"Once you wait a week, the amount of radiation goes down by half," the man is seen telling him in one of the recordings. The former supervisor declined to comment.
The statement represents a mistaken account of radiation safety standards applied in Fukushima, which are based on the view that there is no such thing as a safe dose. Workers are limited to 100 millisieverts of radiation exposure over five years. The International Atomic Energy Agency says exposure over that threshold measurably raises the risk of later cancers.
After Hayashi's first two-week stint at the plant ended, he discovered his nuclear passbook - a record of radiation exposure - had been falsified to show he had been an employee of larger firms higher up the ladder of contractors, not RH Kogyo.
Reuters reviewed the passbook and documents related to Hayashi's employment. The nuclear passbook shows that Hayashi was employed by Suzushi Kogyo from May to June 2012. It says Take One employed Hayashi for ten days in June 2012. Hayashi says that is false because he had a one-year contract with RH Kogyo.
"My suspicion is that they falsified the records to hide the fact that they had outsourced my employment," Hayashi said.
ABL Co. said Hayashi had worked with the firm but declined to comment on his claims. Tepco, Tokyo Energy & Systems, Suzushi Kogyo and RH Kogyo also declined to comment. Take One could not be reached for comment.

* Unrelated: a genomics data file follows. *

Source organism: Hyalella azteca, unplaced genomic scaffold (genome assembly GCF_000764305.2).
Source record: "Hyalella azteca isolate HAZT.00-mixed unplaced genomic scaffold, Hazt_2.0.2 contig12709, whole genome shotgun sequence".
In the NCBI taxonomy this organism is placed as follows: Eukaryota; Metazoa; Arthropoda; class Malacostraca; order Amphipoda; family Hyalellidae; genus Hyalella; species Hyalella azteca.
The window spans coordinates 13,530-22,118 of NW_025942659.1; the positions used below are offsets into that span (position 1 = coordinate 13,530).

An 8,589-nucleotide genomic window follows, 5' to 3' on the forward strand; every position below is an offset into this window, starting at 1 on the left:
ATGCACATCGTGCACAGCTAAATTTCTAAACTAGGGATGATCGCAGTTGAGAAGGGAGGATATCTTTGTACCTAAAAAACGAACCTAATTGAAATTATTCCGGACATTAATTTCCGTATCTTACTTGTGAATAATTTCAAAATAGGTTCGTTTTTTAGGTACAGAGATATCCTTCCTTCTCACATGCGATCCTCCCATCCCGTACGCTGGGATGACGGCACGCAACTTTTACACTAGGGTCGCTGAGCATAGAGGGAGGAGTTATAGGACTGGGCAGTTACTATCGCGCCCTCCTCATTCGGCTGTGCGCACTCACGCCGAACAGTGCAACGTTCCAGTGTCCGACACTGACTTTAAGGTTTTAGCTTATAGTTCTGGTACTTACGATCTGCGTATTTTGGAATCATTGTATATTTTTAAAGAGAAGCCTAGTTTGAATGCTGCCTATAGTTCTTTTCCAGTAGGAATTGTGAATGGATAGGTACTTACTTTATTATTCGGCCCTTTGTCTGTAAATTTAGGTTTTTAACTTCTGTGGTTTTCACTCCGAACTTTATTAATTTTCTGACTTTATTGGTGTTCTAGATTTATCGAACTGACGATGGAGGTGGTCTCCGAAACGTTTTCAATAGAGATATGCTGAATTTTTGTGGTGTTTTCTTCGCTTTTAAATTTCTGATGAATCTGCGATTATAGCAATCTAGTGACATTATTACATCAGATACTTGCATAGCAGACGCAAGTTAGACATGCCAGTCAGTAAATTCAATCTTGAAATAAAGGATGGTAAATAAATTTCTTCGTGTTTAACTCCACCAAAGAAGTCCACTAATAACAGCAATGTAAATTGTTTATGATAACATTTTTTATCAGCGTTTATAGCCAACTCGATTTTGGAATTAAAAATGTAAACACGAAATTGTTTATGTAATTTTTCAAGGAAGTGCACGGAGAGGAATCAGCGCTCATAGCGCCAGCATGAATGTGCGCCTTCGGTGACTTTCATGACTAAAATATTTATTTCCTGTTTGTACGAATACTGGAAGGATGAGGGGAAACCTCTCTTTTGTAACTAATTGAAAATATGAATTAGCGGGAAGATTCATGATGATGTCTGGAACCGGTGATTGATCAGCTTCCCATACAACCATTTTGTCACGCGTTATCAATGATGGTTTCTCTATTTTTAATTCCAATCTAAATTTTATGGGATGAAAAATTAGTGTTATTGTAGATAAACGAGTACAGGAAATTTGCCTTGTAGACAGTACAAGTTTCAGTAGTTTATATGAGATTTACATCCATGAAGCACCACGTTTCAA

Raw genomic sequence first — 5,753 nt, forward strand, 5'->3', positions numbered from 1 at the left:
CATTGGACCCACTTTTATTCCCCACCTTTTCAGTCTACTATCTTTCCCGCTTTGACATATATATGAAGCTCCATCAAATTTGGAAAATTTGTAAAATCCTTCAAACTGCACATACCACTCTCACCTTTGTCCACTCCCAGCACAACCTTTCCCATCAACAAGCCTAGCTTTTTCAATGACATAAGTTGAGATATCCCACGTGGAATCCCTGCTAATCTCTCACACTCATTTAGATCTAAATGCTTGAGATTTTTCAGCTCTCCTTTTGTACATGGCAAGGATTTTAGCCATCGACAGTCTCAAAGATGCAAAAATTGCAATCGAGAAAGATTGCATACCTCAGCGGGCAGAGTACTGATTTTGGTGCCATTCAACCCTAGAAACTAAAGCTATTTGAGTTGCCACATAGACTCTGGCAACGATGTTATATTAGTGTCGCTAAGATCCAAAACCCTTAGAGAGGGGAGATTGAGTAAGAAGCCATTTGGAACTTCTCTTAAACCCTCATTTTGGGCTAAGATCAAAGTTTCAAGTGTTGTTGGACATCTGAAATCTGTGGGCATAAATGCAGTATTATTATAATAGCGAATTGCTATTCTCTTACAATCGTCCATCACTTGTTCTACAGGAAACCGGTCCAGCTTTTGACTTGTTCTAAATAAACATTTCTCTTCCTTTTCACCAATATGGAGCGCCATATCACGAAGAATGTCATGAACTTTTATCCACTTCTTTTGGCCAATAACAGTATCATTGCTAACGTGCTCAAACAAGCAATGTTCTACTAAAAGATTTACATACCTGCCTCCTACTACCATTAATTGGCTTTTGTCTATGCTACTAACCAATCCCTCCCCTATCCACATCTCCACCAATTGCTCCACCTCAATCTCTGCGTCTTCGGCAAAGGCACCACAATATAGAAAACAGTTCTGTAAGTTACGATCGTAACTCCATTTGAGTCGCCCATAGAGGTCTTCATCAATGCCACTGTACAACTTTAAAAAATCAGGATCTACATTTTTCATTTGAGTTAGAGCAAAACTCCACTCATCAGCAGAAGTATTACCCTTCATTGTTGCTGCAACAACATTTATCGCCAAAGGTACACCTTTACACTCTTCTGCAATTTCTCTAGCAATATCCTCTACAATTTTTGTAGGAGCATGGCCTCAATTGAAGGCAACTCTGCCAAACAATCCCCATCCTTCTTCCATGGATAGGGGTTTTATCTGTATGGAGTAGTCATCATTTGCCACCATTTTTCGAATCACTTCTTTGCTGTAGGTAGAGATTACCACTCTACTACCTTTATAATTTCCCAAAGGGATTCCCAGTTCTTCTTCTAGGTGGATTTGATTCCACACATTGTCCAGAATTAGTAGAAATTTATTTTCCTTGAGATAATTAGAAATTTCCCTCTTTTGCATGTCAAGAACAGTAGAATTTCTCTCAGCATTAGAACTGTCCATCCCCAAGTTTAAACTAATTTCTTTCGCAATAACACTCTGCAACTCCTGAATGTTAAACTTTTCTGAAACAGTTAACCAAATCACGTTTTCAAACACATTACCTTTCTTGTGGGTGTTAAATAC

In September 2012, Hayashi found another job with a subcontractor for Kajima, one of Japan's largest construction companies. He didn't want to go back home empty-handed and says he thought he might have been just unlucky with his first bad experience at the plant.
Instead, his problems continued. This time a broker who recruited several workers for the subcontractor insisted on access to his bank account and then took almost a third of the roughly $160 Hayashi was supposed to be earning each day, Hayashi says.
The broker, according to Hayashi, identified himself as a former member of a local gang from Hayashi's native Nagano.
Ryo Goshima, 23, said the same broker from Nagano placed him in a crew doing decontamination work and then skimmed almost half of what he had been promised. Goshima and Hayashi became friends in Fukushima when they wound up working for the same firm.
Goshima said he was fired in December after complaining about the skimming practice. Tech, the contractor that had employed him, said it had fired another employee who was found to have skimmed Goshima's wages. Tech said Goshima left for personal reasons. The firm paid Goshima back wages, both sides say. The total payment was $9,000, according to Goshima.
Kajima spokesman Atsushi Fujino said the company was not in a position to comment on either of the cases since it did not have a contract with Hayashi or Goshima.
"We pay the companies who work for us and instruct those companies to pay the hazard allowance," the Kajima spokesman said in a statement.